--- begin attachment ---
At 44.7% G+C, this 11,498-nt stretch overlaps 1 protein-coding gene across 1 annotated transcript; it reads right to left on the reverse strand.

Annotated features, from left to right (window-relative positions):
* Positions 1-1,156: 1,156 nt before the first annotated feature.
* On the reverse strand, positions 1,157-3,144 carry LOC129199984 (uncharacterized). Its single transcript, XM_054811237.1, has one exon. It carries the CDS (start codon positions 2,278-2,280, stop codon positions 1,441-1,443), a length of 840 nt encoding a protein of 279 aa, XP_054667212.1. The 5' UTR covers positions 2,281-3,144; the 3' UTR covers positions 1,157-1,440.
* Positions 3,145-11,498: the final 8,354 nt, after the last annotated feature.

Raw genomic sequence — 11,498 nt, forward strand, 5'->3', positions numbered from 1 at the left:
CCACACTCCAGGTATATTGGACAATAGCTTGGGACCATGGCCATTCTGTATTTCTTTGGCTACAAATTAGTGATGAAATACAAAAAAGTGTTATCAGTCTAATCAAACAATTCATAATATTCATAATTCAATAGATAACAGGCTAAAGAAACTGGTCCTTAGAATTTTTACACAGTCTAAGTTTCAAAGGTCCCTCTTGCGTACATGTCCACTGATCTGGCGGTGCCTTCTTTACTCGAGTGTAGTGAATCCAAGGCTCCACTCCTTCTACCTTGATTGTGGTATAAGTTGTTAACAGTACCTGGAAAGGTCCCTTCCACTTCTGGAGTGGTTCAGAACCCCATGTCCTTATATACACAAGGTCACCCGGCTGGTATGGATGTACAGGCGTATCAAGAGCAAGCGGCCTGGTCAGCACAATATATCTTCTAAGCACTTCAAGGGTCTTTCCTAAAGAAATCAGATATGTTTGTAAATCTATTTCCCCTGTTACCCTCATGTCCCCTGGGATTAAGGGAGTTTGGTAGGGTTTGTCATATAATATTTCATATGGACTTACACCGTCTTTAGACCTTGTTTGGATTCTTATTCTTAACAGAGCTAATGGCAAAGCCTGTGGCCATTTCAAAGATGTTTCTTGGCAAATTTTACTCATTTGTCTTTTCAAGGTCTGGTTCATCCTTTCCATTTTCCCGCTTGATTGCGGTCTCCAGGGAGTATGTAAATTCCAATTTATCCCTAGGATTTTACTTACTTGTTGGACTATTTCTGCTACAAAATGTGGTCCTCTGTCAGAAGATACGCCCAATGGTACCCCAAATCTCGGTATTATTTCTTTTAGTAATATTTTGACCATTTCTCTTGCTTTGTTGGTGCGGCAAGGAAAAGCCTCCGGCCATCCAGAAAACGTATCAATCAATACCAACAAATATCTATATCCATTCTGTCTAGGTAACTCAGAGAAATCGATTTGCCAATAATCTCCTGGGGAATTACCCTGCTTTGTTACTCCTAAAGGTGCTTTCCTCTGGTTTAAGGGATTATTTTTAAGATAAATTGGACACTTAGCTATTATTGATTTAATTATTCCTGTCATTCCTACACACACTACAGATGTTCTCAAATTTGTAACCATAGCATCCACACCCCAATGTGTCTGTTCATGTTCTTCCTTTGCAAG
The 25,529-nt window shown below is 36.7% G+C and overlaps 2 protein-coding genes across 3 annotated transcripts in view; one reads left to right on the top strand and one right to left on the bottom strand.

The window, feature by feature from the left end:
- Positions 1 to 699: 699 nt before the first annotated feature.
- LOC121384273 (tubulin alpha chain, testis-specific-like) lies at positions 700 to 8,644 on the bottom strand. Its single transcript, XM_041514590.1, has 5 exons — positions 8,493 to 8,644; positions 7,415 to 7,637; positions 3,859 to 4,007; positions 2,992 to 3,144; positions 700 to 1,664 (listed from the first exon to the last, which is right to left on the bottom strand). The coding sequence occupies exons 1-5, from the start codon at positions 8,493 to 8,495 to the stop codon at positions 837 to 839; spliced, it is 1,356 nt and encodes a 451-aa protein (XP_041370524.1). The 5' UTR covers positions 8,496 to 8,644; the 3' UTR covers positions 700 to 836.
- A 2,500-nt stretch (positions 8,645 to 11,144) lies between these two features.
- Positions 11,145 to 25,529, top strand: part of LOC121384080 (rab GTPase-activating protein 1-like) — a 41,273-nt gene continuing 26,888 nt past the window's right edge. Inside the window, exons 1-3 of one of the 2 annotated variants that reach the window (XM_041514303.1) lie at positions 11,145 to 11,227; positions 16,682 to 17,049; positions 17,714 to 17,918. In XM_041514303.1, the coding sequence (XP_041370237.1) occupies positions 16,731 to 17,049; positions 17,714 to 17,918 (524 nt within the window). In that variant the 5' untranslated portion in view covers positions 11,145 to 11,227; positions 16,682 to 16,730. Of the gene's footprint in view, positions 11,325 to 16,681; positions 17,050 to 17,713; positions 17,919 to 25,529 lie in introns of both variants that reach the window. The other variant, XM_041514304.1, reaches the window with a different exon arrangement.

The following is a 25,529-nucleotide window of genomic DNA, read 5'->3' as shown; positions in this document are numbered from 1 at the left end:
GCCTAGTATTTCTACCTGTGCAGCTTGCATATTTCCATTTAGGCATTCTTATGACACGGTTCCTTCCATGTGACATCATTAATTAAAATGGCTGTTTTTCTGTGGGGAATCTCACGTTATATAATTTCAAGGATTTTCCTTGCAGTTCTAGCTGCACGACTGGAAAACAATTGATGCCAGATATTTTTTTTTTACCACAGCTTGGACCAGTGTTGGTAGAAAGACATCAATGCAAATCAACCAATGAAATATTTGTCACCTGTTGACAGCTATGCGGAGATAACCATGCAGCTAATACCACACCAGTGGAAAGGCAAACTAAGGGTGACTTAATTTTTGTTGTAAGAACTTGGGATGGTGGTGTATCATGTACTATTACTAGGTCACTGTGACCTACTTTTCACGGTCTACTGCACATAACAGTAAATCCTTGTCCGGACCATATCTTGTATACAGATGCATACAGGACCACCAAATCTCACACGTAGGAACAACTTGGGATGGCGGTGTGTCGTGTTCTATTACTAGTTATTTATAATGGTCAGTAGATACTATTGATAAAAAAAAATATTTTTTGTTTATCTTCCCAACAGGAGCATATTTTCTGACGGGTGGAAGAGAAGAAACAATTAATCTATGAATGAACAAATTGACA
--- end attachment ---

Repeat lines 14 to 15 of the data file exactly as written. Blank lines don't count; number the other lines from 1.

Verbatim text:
The following is a 25,529-nucleotide window of genomic DNA, read 5'->3' as shown; positions in this document are numbered from 1 at the left end:
GCCTAGTATTTCTACCTGTGCAGCTTGCATATTTCCATTTAGGCATTCTTATGACACGGTTCCTTCCATGTGACATCATTAATTAAAATGGCTGTTTTTCTGTGGGGAATCTCACGTTATATAATTTCAAGGATTTTCCTTGCAGTTCTAGCTGCACGACTGGAAAACAATTGATGCCAGATATTTTTTTTTTACCACAGCTTGGACCAGTGTTGGTAGAAAGACATCAATGCAAATCAACCAATGAAATATTTGTCACCTGTTGACAGCTATGCGGAGATAACCATGCAGCTAATACCACACCAGTGGAAAGGCAAACTAAGGGTGACTTAATTTTTGTTGTAAGAACTTGGGATGGTGGTGTATCATGTACTATTACTAGGTCACTGTGACCTACTTTTCACGGTCTACTGCACATAACAGTAAATCCTTGTCCGGACCATATCTTGTATACAGATGCATACAGGACCACCAAATCTCACACGTAGGAACAACTTGGGATGGCGGTGTGTCGTGTTCTATTACTAGTTATTTATAATGGTCAGTAGATACTATTGATAAAAAAAAATATTTTTTGTTTATCTTCCCAACAGGAGCATATTTTCTGACGGGTGGAAGAGAAGAAACAATTAATCTATGAATGAACAAATTGACA